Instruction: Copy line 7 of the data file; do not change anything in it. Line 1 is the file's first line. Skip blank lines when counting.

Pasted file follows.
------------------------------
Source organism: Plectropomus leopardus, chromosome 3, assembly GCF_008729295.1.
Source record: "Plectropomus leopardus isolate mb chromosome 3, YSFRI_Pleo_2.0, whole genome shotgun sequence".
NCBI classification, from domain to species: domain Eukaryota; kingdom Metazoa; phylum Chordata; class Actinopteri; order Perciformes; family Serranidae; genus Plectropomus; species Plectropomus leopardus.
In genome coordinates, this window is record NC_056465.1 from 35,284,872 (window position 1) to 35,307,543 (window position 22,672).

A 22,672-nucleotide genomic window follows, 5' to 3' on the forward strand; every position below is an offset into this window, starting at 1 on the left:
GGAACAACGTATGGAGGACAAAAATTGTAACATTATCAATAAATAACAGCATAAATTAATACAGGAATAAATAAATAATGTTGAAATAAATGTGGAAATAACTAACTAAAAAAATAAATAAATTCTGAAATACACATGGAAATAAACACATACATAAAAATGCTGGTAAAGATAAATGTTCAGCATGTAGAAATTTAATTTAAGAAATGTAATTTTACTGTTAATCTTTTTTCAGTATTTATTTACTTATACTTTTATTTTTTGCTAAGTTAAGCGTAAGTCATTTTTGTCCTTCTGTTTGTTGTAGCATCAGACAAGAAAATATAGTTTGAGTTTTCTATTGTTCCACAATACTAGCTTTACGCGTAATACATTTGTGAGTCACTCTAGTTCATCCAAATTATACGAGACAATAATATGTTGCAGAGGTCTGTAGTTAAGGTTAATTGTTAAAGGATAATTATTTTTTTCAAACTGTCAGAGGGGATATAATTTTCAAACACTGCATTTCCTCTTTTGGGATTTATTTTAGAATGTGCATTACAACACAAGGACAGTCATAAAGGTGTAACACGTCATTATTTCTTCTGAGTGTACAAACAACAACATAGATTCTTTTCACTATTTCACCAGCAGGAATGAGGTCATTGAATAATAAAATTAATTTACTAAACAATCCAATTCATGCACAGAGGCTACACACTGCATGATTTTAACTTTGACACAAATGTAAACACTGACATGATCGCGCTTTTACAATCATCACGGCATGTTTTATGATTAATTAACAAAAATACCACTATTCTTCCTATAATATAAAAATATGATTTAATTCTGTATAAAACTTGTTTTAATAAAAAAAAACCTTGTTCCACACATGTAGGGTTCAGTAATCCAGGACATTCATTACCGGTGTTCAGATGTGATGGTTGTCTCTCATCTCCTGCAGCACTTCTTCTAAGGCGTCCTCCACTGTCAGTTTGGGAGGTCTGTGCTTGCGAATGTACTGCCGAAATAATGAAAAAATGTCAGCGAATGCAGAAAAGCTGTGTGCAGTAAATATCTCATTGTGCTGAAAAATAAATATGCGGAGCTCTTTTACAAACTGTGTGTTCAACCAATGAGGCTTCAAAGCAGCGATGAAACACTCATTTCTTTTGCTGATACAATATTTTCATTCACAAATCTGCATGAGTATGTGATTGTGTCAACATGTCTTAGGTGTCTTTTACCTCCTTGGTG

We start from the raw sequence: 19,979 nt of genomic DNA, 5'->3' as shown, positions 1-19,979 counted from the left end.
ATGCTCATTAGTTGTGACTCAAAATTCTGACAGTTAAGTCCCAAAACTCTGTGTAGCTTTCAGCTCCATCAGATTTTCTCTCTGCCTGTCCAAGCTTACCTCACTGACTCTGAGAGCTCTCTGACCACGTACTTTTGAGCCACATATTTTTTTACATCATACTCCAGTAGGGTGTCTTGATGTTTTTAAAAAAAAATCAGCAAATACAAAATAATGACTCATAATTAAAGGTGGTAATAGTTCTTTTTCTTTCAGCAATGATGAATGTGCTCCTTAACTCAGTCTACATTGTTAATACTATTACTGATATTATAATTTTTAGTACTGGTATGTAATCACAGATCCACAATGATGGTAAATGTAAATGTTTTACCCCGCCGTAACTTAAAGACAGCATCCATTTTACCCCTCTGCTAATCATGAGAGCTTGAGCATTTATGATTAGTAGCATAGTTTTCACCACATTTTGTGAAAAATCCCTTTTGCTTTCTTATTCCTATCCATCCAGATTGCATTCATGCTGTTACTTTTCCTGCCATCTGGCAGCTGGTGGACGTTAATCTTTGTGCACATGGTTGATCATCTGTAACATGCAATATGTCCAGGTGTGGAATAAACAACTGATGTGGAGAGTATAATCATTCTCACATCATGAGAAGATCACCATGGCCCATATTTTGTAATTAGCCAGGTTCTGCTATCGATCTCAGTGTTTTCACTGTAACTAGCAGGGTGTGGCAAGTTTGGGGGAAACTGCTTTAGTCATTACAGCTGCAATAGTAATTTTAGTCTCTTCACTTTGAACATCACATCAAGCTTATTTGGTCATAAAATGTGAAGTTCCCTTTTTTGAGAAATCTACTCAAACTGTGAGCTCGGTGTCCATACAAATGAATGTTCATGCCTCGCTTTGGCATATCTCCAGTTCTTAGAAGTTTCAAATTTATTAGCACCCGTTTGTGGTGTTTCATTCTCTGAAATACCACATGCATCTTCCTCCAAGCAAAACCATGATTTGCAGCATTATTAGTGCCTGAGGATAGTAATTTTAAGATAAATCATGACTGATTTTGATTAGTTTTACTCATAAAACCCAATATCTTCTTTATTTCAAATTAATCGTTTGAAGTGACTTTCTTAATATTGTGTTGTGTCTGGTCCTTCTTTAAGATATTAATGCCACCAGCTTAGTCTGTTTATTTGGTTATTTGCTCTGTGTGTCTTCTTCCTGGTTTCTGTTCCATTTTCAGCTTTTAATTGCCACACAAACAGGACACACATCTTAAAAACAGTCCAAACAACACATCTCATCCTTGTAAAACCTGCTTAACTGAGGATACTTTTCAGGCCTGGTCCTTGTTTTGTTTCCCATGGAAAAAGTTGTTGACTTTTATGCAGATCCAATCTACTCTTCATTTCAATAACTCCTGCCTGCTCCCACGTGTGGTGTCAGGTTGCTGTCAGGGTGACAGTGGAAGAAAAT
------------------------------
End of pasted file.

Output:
We start from the raw sequence: 19,979 nt of genomic DNA, 5'->3' as shown, positions 1-19,979 counted from the left end.